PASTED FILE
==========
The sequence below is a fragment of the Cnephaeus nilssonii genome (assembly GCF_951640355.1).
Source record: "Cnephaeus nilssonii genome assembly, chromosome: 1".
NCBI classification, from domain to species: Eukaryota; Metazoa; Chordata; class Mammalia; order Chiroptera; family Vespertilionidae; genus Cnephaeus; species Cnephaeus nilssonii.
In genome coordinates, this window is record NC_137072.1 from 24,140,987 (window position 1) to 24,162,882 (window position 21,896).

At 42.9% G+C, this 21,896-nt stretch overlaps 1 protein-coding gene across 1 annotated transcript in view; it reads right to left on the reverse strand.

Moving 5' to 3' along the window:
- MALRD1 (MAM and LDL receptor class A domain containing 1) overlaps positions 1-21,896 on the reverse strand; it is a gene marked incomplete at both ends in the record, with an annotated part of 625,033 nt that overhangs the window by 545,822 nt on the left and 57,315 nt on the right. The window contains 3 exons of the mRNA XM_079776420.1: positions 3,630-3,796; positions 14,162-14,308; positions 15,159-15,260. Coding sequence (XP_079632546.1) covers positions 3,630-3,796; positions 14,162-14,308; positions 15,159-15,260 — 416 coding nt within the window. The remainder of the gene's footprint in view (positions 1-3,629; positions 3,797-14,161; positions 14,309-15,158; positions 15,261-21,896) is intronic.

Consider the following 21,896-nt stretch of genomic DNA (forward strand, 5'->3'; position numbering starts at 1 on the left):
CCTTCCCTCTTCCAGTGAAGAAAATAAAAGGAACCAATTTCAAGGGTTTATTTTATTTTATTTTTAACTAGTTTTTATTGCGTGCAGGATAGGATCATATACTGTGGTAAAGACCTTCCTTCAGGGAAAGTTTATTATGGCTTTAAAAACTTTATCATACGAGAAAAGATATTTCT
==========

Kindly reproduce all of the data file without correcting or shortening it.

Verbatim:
The sequence below is a fragment of the Cnephaeus nilssonii genome (assembly GCF_951640355.1).
Source record: "Cnephaeus nilssonii genome assembly, chromosome: 1".
NCBI classification, from domain to species: Eukaryota; Metazoa; Chordata; class Mammalia; order Chiroptera; family Vespertilionidae; genus Cnephaeus; species Cnephaeus nilssonii.
In genome coordinates, this window is record NC_137072.1 from 24,140,987 (window position 1) to 24,162,882 (window position 21,896).

At 42.9% G+C, this 21,896-nt stretch overlaps 1 protein-coding gene across 1 annotated transcript in view; it reads right to left on the reverse strand.

Moving 5' to 3' along the window:
- MALRD1 (MAM and LDL receptor class A domain containing 1) overlaps positions 1-21,896 on the reverse strand; it is a gene marked incomplete at both ends in the record, with an annotated part of 625,033 nt that overhangs the window by 545,822 nt on the left and 57,315 nt on the right. The window contains 3 exons of the mRNA XM_079776420.1: positions 3,630-3,796; positions 14,162-14,308; positions 15,159-15,260. Coding sequence (XP_079632546.1) covers positions 3,630-3,796; positions 14,162-14,308; positions 15,159-15,260 — 416 coding nt within the window. The remainder of the gene's footprint in view (positions 1-3,629; positions 3,797-14,161; positions 14,309-15,158; positions 15,261-21,896) is intronic.

Consider the following 21,896-nt stretch of genomic DNA (forward strand, 5'->3'; position numbering starts at 1 on the left):
CCTTCCCTCTTCCAGTGAAGAAAATAAAAGGAACCAATTTCAAGGGTTTATTTTATTTTATTTTTAACTAGTTTTTATTGCGTGCAGGATAGGATCATATACTGTGGTAAAGACCTTCCTTCAGGGAAAGTTTATTATGGCTTTAAAAACTTTATCATACGAGAAAAGATATTTCT